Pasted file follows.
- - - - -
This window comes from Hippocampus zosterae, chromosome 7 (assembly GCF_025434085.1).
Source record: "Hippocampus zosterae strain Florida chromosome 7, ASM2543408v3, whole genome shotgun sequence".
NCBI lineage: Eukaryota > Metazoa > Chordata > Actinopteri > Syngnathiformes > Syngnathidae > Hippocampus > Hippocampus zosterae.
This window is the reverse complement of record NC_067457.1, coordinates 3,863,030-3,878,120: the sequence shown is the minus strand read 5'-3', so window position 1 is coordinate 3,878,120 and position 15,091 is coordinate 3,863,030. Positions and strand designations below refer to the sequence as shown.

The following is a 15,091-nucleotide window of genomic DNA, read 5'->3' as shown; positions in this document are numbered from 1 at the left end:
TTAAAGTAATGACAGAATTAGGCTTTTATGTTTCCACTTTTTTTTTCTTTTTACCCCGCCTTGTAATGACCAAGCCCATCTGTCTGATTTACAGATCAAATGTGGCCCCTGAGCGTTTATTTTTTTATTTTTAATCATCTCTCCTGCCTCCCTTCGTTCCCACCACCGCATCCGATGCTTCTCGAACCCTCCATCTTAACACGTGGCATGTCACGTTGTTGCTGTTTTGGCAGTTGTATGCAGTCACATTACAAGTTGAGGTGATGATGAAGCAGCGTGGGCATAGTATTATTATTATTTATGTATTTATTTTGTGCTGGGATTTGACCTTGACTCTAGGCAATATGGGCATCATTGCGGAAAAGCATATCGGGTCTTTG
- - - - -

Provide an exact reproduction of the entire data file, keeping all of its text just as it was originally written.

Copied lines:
This window comes from Hippocampus zosterae, chromosome 7 (assembly GCF_025434085.1).
Source record: "Hippocampus zosterae strain Florida chromosome 7, ASM2543408v3, whole genome shotgun sequence".
NCBI lineage: Eukaryota > Metazoa > Chordata > Actinopteri > Syngnathiformes > Syngnathidae > Hippocampus > Hippocampus zosterae.
This window is the reverse complement of record NC_067457.1, coordinates 3,863,030-3,878,120: the sequence shown is the minus strand read 5'-3', so window position 1 is coordinate 3,878,120 and position 15,091 is coordinate 3,863,030. Positions and strand designations below refer to the sequence as shown.

The following is a 15,091-nucleotide window of genomic DNA, read 5'->3' as shown; positions in this document are numbered from 1 at the left end:
TTAAAGTAATGACAGAATTAGGCTTTTATGTTTCCACTTTTTTTTTCTTTTTACCCCGCCTTGTAATGACCAAGCCCATCTGTCTGATTTACAGATCAAATGTGGCCCCTGAGCGTTTATTTTTTTATTTTTAATCATCTCTCCTGCCTCCCTTCGTTCCCACCACCGCATCCGATGCTTCTCGAACCCTCCATCTTAACACGTGGCATGTCACGTTGTTGCTGTTTTGGCAGTTGTATGCAGTCACATTACAAGTTGAGGTGATGATGAAGCAGCGTGGGCATAGTATTATTATTATTTATGTATTTATTTTGTGCTGGGATTTGACCTTGACTCTAGGCAATATGGGCATCATTGCGGAAAAGCATATCGGGTCTTTG